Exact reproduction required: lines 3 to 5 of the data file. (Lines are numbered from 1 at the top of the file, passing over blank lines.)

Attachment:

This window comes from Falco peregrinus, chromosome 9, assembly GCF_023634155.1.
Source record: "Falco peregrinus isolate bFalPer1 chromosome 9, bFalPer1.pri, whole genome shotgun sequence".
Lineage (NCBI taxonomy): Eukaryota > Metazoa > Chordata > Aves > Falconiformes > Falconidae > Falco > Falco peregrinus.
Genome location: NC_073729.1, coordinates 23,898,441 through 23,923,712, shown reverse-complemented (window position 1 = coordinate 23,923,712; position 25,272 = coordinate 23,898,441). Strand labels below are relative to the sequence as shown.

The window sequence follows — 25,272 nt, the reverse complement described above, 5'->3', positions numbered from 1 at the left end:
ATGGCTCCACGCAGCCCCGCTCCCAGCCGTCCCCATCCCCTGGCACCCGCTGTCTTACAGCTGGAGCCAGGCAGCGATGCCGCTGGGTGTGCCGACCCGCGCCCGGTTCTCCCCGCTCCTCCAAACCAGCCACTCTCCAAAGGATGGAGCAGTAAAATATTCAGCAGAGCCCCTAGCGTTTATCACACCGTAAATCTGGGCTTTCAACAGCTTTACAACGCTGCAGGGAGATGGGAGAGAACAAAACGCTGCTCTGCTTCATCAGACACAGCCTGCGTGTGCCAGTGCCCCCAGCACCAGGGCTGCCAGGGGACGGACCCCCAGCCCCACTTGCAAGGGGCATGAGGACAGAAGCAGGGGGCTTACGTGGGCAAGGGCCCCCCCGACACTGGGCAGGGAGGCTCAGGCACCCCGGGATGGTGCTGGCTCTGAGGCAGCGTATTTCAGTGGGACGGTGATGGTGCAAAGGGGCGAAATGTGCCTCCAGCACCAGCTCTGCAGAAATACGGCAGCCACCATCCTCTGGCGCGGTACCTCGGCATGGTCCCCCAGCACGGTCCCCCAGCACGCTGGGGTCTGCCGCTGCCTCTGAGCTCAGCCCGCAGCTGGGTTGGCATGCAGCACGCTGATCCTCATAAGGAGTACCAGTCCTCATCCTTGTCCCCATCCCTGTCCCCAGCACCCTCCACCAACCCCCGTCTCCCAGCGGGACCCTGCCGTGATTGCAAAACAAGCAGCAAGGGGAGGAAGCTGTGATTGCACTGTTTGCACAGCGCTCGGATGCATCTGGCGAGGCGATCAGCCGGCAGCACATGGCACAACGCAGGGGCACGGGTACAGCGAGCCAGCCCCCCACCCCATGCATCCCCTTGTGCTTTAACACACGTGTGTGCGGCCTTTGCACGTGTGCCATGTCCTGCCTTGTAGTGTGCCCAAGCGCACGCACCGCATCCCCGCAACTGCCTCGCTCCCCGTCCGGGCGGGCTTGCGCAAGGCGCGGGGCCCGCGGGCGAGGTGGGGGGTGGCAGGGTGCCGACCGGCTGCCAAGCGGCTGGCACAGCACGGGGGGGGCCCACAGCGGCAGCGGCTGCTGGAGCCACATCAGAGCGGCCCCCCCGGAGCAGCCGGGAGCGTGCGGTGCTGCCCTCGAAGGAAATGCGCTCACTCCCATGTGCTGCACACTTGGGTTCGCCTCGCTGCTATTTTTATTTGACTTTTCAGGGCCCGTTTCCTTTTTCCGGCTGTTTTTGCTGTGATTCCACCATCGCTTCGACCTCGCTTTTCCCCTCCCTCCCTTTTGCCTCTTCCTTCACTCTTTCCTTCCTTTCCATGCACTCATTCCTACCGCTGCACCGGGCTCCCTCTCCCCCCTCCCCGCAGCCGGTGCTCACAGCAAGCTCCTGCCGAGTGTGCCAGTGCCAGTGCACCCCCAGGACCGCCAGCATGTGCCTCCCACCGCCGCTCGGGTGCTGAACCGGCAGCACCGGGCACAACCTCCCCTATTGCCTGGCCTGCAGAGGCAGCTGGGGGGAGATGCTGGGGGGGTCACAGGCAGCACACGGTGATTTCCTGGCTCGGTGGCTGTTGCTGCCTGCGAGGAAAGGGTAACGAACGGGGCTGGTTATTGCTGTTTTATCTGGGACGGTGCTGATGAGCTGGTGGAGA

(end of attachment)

Lineage (NCBI taxonomy): Eukaryota > Metazoa > Chordata > Aves > Falconiformes > Falconidae > Falco > Falco peregrinus.
Genome location: NC_073729.1, coordinates 23,898,441 through 23,923,712, shown reverse-complemented (window position 1 = coordinate 23,923,712; position 25,272 = coordinate 23,898,441). Strand labels below are relative to the sequence as shown.

The window sequence follows — 25,272 nt, the reverse complement described above, 5'->3', positions numbered from 1 at the left end: